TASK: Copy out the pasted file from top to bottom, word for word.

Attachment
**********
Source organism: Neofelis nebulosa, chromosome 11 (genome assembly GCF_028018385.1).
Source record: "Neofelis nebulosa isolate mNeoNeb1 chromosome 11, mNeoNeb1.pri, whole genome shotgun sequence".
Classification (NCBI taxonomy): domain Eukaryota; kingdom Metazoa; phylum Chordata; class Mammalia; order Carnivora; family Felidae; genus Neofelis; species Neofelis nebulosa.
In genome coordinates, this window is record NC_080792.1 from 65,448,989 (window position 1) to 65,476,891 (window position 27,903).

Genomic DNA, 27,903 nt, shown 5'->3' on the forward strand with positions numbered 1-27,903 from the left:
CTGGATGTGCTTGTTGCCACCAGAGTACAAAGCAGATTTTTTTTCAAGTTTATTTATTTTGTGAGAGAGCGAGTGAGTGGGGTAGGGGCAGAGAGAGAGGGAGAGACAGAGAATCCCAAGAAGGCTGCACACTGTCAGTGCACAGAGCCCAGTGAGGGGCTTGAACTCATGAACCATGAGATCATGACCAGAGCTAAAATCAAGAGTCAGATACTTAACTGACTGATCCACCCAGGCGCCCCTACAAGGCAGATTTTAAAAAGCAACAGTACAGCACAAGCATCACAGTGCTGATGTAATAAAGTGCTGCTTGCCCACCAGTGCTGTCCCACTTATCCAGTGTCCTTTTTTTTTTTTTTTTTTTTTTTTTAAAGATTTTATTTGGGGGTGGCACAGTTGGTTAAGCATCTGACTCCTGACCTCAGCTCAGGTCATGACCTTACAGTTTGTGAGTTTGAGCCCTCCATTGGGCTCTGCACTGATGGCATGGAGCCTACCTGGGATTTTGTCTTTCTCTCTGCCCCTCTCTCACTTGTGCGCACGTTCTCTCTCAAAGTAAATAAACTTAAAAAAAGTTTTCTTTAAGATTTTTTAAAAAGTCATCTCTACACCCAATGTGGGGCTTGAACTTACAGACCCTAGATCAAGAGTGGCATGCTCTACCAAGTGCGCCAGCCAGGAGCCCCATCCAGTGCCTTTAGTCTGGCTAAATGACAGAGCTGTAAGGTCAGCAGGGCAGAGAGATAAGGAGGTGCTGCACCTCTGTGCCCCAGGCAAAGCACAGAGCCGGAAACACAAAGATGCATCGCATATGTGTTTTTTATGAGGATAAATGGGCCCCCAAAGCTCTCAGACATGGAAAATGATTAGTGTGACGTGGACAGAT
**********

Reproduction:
Source organism: Neofelis nebulosa, chromosome 11 (genome assembly GCF_028018385.1).
Source record: "Neofelis nebulosa isolate mNeoNeb1 chromosome 11, mNeoNeb1.pri, whole genome shotgun sequence".
Classification (NCBI taxonomy): domain Eukaryota; kingdom Metazoa; phylum Chordata; class Mammalia; order Carnivora; family Felidae; genus Neofelis; species Neofelis nebulosa.
In genome coordinates, this window is record NC_080792.1 from 65,448,989 (window position 1) to 65,476,891 (window position 27,903).

Genomic DNA, 27,903 nt, shown 5'->3' on the forward strand with positions numbered 1-27,903 from the left:
CTGGATGTGCTTGTTGCCACCAGAGTACAAAGCAGATTTTTTTTCAAGTTTATTTATTTTGTGAGAGAGCGAGTGAGTGGGGTAGGGGCAGAGAGAGAGGGAGAGACAGAGAATCCCAAGAAGGCTGCACACTGTCAGTGCACAGAGCCCAGTGAGGGGCTTGAACTCATGAACCATGAGATCATGACCAGAGCTAAAATCAAGAGTCAGATACTTAACTGACTGATCCACCCAGGCGCCCCTACAAGGCAGATTTTAAAAAGCAACAGTACAGCACAAGCATCACAGTGCTGATGTAATAAAGTGCTGCTTGCCCACCAGTGCTGTCCCACTTATCCAGTGTCCTTTTTTTTTTTTTTTTTTTTTTTTTAAAGATTTTATTTGGGGGTGGCACAGTTGGTTAAGCATCTGACTCCTGACCTCAGCTCAGGTCATGACCTTACAGTTTGTGAGTTTGAGCCCTCCATTGGGCTCTGCACTGATGGCATGGAGCCTACCTGGGATTTTGTCTTTCTCTCTGCCCCTCTCTCACTTGTGCGCACGTTCTCTCTCAAAGTAAATAAACTTAAAAAAAGTTTTCTTTAAGATTTTTTAAAAAGTCATCTCTACACCCAATGTGGGGCTTGAACTTACAGACCCTAGATCAAGAGTGGCATGCTCTACCAAGTGCGCCAGCCAGGAGCCCCATCCAGTGCCTTTAGTCTGGCTAAATGACAGAGCTGTAAGGTCAGCAGGGCAGAGAGATAAGGAGGTGCTGCACCTCTGTGCCCCAGGCAAAGCACAGAGCCGGAAACACAAAGATGCATCGCATATGTGTTTTTTATGAGGATAAATGGGCCCCCAAAGCTCTCAGACATGGAAAATGATTAGTGTGACGTGGACAGAT